We Are Not Worthy
A Message for Parashat Hukat 2016
Click here to view as PDF
וַיֹּאמֶר ה' אֶל מֹשֶׁה וְאֶל אַהֲרֹן...קַח אֶת אַהֲרֹן וְאֶת אֶלְעָזָר בְּנוֹ וְהַעַל אֹתָם הֹר הָהָר. וְהַפְשֵׁט אֶת אַהֲרֹן אֶת בְּגָדָיו וְהִלְבַּשְׁתָּם אֶת אֶלְעָזָר בְּנוֹ וְאַהֲרֹן יֵאָסֵף וּמֵת שָׁם. וַיַּעַשׂ מֹשֶׁה כַּאֲשֶׁר צִוָּה ה' וַיַּעֲלוּ אֶל הֹר הָהָר לְעֵינֵי כָּל הָעֵדָה. וַיַּפְשֵׁט מֹשֶׁה אֶת אַהֲרֹן אֶת בְּגָדָיו וַיַּלְבֵּשׁ אֹתָם אֶת אֶלְעָזָר בְּנוֹ וַיָּמָת אַהֲרֹן שָׁם בְּרֹאשׁ הָהָר. וַיֵּרֶד מֹשֶׁה וְאֶלְעָזָר מִן הָהָר.
And God said to Moshe and Aharon…“Take Aharon and Eleazar his son and bring them up Hor the mountain. And strip Aharon of his garments and clothe with them Eleazar his son, and Aharon will be gathered up and will die there.” And Moshe did as God had charged and they went up Hor the mountain before the eyes of all the community. And Moshe stripped Aharon of his garments and clothed with them Eleazar his son, and Aharon died there on the mountain top. And Moshe came down, and Eleazar with him, from the mountain.
As we read that the great leader Aharon was informed of his imminent death, it is most appropriate to expect an ensuing description of his actions during his last moments alive. It is natural to anticipate a parting scene dominated by the “leading role Aharon.” The Torah ironically teaches instead what Moshe did at this time. Acting “as God had charged,” Moshe led Aharon and Eleazar up the mountain, Moshe stripped Aharon of his garments and Moshe then clothed Eleazar. In a markedly unexpected passage, the scene of Aharon’s death is painted not by his own actions, but by those of Moshe.
Viewed as part of the broader portrait of Aharon’s life as a leader, however, this depiction of his death is not so surprising. Consider his emergent identity in the Torah, upon Moshe’s return to Egypt after many years away. Whereas Moshe was first raised a prince and then escaped to Midyan for some time, Aharon was born and bred a loyal member of a nation of tormented slaves. Understanding these circumstances, who could blame Aharon if he felt jealous upon learning that his younger brother was appointed leader of that nation? But it was not so. God informed Moshe, “…Look, he (Aharon) is coming out to meet you, and when he sees you, his heart will rejoice” (Shemot 4:15). And so it was.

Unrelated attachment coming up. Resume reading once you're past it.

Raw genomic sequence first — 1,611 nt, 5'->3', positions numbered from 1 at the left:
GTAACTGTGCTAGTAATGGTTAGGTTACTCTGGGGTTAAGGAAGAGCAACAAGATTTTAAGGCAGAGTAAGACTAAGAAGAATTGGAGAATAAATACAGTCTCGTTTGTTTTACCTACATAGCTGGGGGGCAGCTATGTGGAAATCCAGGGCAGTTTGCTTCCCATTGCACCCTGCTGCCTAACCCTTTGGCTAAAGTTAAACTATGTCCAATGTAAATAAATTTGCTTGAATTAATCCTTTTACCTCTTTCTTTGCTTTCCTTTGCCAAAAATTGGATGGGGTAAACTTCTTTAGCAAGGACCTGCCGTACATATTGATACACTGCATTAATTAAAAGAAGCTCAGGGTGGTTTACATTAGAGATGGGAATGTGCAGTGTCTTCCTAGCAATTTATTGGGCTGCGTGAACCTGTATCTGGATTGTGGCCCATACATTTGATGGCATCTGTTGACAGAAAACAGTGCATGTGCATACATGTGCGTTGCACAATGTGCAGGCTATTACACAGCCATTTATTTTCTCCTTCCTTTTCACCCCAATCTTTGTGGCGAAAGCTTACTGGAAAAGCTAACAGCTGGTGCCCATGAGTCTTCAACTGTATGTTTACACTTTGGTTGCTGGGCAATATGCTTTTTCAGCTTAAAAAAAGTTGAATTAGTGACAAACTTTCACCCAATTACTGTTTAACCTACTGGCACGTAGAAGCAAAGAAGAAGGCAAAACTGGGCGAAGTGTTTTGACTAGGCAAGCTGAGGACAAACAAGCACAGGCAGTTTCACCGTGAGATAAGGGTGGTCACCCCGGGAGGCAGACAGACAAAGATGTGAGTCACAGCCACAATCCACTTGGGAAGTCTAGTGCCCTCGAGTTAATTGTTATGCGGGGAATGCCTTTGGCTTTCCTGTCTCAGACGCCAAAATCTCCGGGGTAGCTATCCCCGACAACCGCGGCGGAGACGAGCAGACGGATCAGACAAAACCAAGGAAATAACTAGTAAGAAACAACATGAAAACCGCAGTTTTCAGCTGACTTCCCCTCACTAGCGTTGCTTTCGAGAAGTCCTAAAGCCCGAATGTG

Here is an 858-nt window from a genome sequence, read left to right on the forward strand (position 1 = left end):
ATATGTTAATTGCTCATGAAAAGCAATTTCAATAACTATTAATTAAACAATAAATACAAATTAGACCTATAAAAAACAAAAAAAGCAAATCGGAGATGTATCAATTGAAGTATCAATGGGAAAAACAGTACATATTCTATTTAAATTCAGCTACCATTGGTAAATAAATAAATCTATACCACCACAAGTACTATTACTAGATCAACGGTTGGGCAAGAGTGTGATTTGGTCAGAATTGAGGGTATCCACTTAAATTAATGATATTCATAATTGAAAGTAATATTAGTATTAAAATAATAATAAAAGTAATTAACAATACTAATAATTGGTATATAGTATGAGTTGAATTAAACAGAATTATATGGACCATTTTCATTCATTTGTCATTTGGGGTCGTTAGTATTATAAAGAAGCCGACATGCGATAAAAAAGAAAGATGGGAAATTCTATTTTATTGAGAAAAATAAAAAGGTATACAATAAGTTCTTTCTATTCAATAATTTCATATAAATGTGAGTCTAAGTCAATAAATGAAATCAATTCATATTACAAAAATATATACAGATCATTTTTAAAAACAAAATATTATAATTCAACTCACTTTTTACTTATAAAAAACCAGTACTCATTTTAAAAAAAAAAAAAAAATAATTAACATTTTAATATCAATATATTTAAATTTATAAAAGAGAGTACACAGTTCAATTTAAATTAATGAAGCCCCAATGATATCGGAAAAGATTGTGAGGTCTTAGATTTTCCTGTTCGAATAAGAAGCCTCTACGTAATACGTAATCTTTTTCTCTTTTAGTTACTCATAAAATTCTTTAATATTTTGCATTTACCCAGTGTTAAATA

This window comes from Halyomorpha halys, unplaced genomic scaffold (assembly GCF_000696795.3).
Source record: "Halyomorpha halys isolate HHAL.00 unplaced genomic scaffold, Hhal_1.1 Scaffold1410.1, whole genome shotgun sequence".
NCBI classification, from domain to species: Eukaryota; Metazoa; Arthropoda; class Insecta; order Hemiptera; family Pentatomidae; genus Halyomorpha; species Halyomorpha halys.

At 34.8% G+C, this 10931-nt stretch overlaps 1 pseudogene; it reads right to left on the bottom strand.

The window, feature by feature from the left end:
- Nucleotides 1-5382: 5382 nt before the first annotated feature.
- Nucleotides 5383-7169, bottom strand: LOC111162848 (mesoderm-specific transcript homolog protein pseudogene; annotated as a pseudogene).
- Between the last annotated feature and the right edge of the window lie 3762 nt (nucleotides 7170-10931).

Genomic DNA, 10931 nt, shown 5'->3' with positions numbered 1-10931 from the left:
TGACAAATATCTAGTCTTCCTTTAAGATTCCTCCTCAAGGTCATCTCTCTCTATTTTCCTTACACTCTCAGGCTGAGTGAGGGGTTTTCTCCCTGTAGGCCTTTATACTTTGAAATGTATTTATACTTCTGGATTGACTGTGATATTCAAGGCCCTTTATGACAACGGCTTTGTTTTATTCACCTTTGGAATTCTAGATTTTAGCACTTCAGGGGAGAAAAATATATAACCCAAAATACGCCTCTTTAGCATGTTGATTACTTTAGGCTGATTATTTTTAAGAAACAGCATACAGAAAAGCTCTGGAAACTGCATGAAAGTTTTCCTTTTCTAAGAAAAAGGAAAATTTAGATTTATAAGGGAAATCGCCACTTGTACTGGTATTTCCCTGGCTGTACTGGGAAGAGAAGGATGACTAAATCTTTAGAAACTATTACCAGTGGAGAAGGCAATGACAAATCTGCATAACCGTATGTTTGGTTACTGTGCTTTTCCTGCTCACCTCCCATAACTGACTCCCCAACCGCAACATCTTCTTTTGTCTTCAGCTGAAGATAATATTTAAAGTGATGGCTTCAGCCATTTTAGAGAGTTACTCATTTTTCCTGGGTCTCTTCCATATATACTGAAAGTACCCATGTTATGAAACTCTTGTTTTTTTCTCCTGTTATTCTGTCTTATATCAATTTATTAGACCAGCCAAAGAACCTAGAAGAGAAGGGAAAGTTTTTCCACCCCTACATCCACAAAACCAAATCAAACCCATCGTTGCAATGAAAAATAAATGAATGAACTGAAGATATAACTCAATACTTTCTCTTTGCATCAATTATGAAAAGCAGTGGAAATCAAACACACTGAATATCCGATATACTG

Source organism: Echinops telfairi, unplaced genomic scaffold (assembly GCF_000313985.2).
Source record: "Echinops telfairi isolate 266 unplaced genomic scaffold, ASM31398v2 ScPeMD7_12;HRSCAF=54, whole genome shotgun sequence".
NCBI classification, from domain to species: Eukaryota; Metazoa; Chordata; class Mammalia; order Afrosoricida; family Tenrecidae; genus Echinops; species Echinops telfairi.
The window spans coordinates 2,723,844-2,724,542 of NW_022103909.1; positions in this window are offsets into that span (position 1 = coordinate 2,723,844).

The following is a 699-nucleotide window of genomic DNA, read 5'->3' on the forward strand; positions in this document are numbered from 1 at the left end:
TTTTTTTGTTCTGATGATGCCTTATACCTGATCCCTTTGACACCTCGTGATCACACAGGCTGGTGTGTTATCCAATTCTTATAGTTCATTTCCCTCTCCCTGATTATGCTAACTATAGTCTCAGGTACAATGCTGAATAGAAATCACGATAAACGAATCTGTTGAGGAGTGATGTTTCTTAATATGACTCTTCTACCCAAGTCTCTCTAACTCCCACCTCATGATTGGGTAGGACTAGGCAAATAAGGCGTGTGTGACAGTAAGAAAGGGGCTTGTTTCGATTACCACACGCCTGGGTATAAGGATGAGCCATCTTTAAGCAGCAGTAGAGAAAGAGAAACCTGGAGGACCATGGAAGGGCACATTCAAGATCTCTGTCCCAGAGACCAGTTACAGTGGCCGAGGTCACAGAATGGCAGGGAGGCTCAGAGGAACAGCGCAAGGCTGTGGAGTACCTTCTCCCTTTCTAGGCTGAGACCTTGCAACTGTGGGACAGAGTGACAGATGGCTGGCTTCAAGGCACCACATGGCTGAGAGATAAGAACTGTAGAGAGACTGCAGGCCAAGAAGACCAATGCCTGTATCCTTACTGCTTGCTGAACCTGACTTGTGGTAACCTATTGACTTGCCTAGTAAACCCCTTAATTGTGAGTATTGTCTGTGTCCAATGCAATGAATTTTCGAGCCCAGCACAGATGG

Thus began Aharon’s career as the comfortable “secondary leader” of Am Yisrael. He lived the rest of his life with the poise of a man whole-heartedly content with his appointed role in the shadows of his brother.
Howard Shultz, CEO of Starbucks, once related an experience that he shared with my rosh yeshivah, Rav Nosson Zvi Finkel, z”l. Rabbi Finkel, who stood at the head of the largest yeshivah in history, once approached the Kotel with Shultz. Rabbi Finkel unexpectedly stopped and stood in his place some thirty feet from the wall. Shultz beckoned him further, but Rabbi Finkel explained, “I’ve never been closer than this.” Asked why, he quietly answered, “You go. I’m not worthy.” Shultz thus designated Rabbi Finkel the paradigmatic “servant leader,” a man who consistently put others first and led from the heart.
True leaders don’t seek the limelight of self-exposure, nor the satisfaction of public recognition. They are satisfied with working from “behind the scenes,” and are in constant thought of how to better the lives of those around them. Learning from the life of Aharon we must recall Rabbi Finkel’s poignant remark and lesson – “We are not worthy.”
 America Deserves a Servant Leader, Op-Ed for The New York Times on Aug. 6th, 2015, available at: nytimes.com/2015/08/06/opinion/america-deserves-a servant-leader.html?_r=0.